Fiction does a great job of holding the real in one hand and setting it just far enough aside so as to more freely experience the alternate reality which it has created and now holds confidently in the other, palm open to the sky, the new world sparkling like a jewel in the sun, inhabited only by the dreams of what’s possible. Escapism is not the fun little plaything of genre fiction, shunned by anyone creating “serious” art, nor should the word “escapism” be used to cheapen what is actually quite priceless: the ability to imagine a different world, for better or for worse.
I include “or for worse,” because this is not just about our dreams, after all. Humanity’s nightmares need attention, too—maybe even more than our hopes. According to Frankl, processing our collective terror is not only vital to our collective happiness, but also to our survival. If we constantly expect the world to be a place of joy and happiness, we will crumble at the first sign of adversity, and we will self-destruct at the first sign of defeat.
In this issue of Dark Matter, nine stories explore what it feels like to be a prisoner in some regard or another. “The Liminal Men,” by Thomas Ha, is the tale of a young man bound by familial duty in a world ruled by a powerful and nebulous tyranny. Malena Salazar Maciá’s, “Nothing New Under the Moon,” weeps softly for those subjugated by a colonial power not entirely unlike themselves. “Home Insurance,” by Gideon Marcus, is perhaps the most contemporary and relatable story of the bunch, as it follows a young woman struggling to survive in a future United States. She is free in body, but a prisoner to mounting debt and a rapidly failing economy and climate. Guy McDonnell’s “A Twisted Run” is a wild apocalypse story told by a young boy who quite literally runs to escape from the brutal abuses of a violent society built upon the ash of a paradise lost. “Ride the Snake,” by Claudine Griggs calls upon the spirit of Aldous Huxley (and namechecks him, too) by drawing up a scene in which a grade school class of good young citizens learn a whole new appreciation for their totalitarian masters following a bloody display of propaganda for which the children are left to applaud. Dawn Lloyd’s “The Blue Man,” is like a story from Ray Bradbury’s, The Martian Chronicles, with just as much social commentary, and twice the existential defeat. “Memory Simulation for a Grandmother,” by Vikram Ramakrishnan, explores how even in a police state, being a prisoner to one’s own memories can sometimes be a worse fate. “Callis Praedictionem,” by Renan Bernardo, shows us a man who is prisoner to his own academic hubris and his inability to let go. And finally, “Fall in the Box,” by Bob Ritchie, is the story of a young woman trapped by her fiancé’s misguided desire to turn back the clock following tragedy, despite such power being far beyond his control.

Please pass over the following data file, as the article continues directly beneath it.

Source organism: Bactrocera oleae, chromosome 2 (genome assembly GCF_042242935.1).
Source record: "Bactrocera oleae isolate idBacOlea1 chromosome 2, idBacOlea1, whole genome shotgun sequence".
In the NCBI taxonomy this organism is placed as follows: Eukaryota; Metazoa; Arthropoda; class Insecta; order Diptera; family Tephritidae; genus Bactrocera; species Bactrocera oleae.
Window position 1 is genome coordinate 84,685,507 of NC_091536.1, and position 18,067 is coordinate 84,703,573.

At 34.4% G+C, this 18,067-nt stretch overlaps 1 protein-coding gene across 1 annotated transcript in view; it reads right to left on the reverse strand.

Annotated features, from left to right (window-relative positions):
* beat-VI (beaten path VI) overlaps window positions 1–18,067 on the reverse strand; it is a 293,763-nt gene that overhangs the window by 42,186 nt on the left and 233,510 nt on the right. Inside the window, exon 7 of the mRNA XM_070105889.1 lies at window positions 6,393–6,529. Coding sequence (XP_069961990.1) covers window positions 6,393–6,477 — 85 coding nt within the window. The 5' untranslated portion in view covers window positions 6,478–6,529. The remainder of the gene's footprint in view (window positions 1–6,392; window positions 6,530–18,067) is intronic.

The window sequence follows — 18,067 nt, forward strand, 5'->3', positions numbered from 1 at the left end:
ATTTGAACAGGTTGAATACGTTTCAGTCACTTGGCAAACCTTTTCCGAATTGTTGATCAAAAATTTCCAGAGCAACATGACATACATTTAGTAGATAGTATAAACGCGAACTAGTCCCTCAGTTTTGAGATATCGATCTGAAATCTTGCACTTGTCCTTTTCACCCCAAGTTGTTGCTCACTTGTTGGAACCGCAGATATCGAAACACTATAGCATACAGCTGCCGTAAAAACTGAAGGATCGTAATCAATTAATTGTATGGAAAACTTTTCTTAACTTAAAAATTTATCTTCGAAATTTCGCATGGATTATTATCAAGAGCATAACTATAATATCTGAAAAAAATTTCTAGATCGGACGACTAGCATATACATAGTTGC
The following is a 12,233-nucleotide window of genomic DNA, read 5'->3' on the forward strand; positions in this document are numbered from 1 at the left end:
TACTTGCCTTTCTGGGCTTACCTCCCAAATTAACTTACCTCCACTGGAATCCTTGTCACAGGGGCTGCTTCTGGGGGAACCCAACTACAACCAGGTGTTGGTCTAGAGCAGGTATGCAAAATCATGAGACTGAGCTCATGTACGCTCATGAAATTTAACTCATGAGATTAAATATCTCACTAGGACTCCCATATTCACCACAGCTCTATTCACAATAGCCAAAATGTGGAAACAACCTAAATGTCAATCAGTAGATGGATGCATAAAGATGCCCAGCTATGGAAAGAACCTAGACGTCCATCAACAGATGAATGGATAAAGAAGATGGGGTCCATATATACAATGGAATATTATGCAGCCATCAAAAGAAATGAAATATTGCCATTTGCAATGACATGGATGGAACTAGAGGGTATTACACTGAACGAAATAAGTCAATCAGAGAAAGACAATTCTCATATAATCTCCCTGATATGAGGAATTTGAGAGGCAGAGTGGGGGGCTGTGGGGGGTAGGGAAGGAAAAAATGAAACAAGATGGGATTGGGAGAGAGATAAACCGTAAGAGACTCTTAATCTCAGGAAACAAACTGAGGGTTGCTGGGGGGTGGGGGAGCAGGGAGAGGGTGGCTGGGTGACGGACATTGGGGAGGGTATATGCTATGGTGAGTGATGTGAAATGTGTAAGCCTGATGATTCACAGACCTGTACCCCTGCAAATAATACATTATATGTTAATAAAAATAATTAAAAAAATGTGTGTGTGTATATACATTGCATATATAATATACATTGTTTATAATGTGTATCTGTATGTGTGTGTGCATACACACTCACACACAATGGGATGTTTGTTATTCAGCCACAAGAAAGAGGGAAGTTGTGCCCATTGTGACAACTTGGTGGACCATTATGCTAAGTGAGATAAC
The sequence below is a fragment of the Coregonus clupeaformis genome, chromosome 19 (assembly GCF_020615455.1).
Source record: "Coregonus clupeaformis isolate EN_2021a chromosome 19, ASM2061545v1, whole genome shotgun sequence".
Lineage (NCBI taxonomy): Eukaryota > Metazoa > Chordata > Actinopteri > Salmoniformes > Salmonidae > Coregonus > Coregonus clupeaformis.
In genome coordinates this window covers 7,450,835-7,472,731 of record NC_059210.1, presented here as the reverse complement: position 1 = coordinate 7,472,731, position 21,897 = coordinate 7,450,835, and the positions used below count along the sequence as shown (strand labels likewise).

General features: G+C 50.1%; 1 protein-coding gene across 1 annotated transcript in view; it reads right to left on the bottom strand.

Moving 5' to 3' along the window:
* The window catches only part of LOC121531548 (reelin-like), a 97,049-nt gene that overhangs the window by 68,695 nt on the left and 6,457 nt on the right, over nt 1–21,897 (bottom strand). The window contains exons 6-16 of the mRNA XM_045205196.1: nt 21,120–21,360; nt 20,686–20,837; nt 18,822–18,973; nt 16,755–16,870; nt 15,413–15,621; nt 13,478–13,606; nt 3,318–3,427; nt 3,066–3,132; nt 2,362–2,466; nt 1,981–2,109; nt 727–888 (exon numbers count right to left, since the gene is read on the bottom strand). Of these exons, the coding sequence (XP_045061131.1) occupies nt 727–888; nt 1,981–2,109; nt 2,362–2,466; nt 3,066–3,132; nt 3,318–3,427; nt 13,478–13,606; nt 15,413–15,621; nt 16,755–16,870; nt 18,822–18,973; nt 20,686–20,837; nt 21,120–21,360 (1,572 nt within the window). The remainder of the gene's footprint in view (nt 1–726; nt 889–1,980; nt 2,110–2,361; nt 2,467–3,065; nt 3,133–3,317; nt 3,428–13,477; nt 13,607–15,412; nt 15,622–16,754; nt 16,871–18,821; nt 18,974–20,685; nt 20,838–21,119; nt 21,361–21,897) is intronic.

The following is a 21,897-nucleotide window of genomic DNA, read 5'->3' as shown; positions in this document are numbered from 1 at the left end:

I sincerely hope you find meaning in the stories and features contained within this issue, even if that meaning is merely the satisfying feeling of enjoyment. That kind of meaning is often times the best.
. I say “happened” (past tense) because our fiction lineups for all seven issues were finalized last year, following the close of our open call for stories last October.
© 2021, Rob Carroll